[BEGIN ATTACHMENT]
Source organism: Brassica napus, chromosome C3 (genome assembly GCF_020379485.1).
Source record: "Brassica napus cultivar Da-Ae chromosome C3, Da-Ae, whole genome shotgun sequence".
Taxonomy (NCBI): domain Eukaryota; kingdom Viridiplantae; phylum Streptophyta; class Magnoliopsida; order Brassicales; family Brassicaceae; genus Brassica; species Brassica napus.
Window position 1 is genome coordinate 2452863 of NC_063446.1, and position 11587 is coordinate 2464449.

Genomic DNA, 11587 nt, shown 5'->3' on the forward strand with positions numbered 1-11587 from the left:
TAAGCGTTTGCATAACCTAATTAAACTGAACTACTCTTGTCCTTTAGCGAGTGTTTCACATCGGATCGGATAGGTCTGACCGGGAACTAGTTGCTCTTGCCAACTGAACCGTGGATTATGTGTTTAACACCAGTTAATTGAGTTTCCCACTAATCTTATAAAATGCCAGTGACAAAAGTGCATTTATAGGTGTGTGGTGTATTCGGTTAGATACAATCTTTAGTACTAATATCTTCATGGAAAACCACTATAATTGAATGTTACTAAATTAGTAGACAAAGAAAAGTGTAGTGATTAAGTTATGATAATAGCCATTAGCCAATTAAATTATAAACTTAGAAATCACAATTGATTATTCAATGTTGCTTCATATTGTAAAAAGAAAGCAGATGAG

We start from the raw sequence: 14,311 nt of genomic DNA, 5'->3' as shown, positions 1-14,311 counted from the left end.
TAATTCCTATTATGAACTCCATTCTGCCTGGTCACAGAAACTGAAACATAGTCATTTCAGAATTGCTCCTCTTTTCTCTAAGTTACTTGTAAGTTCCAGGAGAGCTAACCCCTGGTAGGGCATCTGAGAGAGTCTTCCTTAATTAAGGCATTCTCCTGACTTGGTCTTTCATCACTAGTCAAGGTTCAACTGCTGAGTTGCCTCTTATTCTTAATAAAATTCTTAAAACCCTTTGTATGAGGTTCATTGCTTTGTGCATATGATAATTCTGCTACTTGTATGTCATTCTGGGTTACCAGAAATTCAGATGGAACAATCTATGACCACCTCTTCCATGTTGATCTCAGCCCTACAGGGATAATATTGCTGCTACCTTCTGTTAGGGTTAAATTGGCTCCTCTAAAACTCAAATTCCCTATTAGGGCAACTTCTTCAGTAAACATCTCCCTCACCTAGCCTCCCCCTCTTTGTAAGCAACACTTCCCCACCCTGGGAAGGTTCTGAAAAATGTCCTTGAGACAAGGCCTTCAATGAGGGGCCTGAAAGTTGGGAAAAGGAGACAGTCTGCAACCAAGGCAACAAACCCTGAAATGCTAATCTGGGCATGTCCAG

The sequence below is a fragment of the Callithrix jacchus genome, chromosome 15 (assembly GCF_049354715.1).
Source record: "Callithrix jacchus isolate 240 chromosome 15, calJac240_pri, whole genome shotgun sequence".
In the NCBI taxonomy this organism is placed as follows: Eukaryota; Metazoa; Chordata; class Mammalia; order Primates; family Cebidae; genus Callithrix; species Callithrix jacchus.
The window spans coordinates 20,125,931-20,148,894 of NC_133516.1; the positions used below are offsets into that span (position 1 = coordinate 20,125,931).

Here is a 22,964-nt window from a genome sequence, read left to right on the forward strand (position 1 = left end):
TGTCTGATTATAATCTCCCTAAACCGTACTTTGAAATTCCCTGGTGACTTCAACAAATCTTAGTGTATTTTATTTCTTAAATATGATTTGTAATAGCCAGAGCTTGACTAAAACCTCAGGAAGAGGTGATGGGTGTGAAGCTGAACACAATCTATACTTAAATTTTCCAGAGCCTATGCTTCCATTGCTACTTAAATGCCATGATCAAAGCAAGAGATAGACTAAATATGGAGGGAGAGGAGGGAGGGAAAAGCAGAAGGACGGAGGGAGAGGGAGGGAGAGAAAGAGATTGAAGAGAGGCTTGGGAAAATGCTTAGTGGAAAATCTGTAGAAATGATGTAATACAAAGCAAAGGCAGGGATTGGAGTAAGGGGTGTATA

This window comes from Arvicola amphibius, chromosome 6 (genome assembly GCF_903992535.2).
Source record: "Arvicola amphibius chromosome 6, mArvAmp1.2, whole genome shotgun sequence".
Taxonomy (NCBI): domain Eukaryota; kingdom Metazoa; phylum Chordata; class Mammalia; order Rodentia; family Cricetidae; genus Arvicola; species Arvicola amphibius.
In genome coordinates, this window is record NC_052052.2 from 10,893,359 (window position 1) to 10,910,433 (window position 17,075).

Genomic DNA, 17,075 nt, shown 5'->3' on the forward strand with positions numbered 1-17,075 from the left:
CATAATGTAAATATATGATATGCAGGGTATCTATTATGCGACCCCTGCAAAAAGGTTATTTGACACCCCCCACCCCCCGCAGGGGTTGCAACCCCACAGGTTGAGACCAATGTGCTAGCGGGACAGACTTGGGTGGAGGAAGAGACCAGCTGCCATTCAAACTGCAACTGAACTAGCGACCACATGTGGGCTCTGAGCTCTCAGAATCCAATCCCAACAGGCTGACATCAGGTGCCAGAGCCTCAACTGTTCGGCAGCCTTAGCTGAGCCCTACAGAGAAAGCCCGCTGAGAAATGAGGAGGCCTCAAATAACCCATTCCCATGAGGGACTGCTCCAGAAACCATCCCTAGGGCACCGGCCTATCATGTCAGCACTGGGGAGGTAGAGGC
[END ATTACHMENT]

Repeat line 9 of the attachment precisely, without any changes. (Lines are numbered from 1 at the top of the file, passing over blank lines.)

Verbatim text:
The sequence below is a fragment of the Callithrix jacchus genome, chromosome 15 (assembly GCF_049354715.1).